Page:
December 19, 2004
There’s far too much good cheer around at present, even if it is the holiday season and the Red Sox have finally won a World Series. In Bertolt Brecht’s immortal words: “The cheerful man has not yet heard the terrible news.” So here is a column about two brilliantly downbeat books that will dampen your spirits and chill your goodwill toward men, though at the same time they will induce a sober intellectual exaltation.
The terrible news is that the horrors of the twentieth century – mass deportations, politically-caused famines, ethnic cleansing, mechanized war, concentration camps, death factories – may not have been an accident. Most of us assume (it helps us stay sane) that this violence was a throwback, an eruption of the primitive and archaic into the present. It must, we say, represent a failure to have assimilated the civilizing values of modernity: scientific rationality and political equality.
No so fast, argues Michael Mann, a historical sociologist at UCLA. Mann is embarked on an ambitious, widely praised multi-volume study, “The Sources of Social Power.” In the last two years, the prolific scholar has spun off several books from this larger project, on imperialism, on fascism, and now on ethnic cleansing. The latter, he writes, “belongs to our civilization and to us … [it] is modern, because it is the dark side of democracy.”
Democracy means “rule by the people.” Who are the people? For Americans, this is an easy question: we’re all “the people.” Since everyone’s forebears came here from somewhere else, none of us is more American than any other. Elsewhere, as Mann points out, it’s not so simple. There may well be more than one people; that is, more than one group whose members are not happily assimilated but instead are intensely conscious of sharing “a name, a myth of descent, a sense of history, a culture, a connection to a specific territory, and a sense of solidarity.” In some countries, these ethnic groups coexist peacefully; in others – most recently, Yugoslavia and Rwanda – tensions escalate to murderous violence.
Mann has a theory about what produces such violence. It is not the absence of democracy. On the contrary, he claims, monarchical, aristocratic, and even totalitarian societies rarely experience ethnic cleansing (though there may be plenty of violence against domestic or external enemies for other reasons). It is, in a sense, democratization itself that incites, or at least enables, ethnic conflict. When ordinary people emerge at last onto the historical stage, their first alliances are usually with people who look most like themselves. The resulting ethnic-group competition trumps class and interest-group struggles, taking on a life of its own. When it becomes a contest for sovereignty – for control of the state – compromise may be difficult or impossible, especially if outsiders help one side or the other. Often, cleansing ensues.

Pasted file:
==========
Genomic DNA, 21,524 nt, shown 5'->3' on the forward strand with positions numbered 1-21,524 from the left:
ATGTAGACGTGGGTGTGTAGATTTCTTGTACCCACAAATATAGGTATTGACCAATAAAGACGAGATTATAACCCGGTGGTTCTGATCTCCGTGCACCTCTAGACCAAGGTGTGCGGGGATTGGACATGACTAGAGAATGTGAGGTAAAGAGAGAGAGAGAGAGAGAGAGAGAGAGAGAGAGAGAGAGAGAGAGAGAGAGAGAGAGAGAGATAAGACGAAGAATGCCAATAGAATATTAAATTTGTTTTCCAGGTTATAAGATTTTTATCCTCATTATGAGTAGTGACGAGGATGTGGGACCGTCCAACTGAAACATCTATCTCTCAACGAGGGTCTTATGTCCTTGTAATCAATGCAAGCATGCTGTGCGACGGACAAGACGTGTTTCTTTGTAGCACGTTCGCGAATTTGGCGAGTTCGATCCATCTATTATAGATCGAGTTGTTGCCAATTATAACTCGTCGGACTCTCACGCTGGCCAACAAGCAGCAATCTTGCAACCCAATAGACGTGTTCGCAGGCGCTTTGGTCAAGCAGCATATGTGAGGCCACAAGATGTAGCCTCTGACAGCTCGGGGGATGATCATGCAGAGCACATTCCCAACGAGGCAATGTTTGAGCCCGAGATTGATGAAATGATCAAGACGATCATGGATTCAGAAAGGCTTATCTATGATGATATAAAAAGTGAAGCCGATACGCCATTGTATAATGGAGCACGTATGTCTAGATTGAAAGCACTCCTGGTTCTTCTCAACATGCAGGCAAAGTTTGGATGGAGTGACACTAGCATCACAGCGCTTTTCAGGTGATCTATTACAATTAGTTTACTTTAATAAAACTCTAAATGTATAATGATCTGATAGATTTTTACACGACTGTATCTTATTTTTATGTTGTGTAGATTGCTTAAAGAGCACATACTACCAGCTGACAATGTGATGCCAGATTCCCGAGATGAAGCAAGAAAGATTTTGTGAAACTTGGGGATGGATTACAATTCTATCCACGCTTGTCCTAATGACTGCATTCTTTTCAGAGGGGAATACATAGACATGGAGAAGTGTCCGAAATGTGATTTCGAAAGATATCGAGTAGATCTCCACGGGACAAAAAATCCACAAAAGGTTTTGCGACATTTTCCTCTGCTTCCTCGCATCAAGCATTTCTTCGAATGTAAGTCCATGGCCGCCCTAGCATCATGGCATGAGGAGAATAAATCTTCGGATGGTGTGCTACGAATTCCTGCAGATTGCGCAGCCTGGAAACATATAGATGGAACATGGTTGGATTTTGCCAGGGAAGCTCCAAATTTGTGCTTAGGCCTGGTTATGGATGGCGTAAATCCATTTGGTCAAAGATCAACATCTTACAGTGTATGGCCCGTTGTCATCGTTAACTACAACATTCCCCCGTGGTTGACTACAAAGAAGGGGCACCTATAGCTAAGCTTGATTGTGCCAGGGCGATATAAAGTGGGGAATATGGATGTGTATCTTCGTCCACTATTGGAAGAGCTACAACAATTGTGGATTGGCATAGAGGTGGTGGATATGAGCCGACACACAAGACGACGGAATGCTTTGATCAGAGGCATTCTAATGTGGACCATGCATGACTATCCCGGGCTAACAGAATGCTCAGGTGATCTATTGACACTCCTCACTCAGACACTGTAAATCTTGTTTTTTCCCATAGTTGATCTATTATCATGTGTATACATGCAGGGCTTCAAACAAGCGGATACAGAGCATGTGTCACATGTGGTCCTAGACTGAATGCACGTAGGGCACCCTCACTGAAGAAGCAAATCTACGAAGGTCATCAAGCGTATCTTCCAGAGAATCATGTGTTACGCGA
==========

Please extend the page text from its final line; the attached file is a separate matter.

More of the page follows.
Though I have reservations about Mann’s theory, it is obviously important. And his case studies, which make up most of the book, are well narrated, richly detailed, and grimly fascinating. As a history of the dark side of the 20th century, “The Dark Side of Democracy” is hard to beat.
Nevertheless, “Barbed Wire” beats it. Reviel Netz is a philosopher of science who approaches the soul-shrivelling evils of the 20th century (and the 19th) with scientific curiosity and (apparent) philosophical detachment. “Define,” he instructs us, “on the two-dimensional surface of the earth, lines across which motion is to be prevented, and you have one of the key themes of history.” When I encountered this terse, teasing first sentence, I could not guess how much dreadful history it would illuminate.
What is modernity? Is it fundamentally good? One can answer any large historical question only by selecting a point of view. Netz selects the control of motion, specifically by means of barbed wire. It was invented after the Civil War to make possible the massive and rapid colonization of the Great Plains. Northeastern banks required a predictable return on investment, so the unpredictable bison had to go. The more controllable – by barbed wire – cow was introduced and became highly profitable.
The British first used barbed wire on humans, in the Boer War. In World War I millions of tons of it were used to protect trenches. After the war, it became an essential technique in the most ambitious project of control ever devised, the concentration camp.
One way of looking at modernity, Netz subtly and surprisingly shows us, is as the perfection of control, first over nature and then over society. “In the premodern world, control reached to points and the lines connecting them; there simply was not enough prevention of motion to go around to cover an entire plane and bring it all under control. In the modern world, this changed, and the topology was inverted: control reached everywhere, and only isolated points were left for motion, that is, not controlled from a center.” Seen from inside the barbed wire, this is a sinister progression.
Buy these two books, but don’t open them right away. Put them aside until after the holidays. And then, sometime in the depths of winter, when you are ready to peer into the abyss and learn what terrors of history lie in the background of our smiling urban festivities – read them. You’ll be less cheerful for a while but permanently wiser.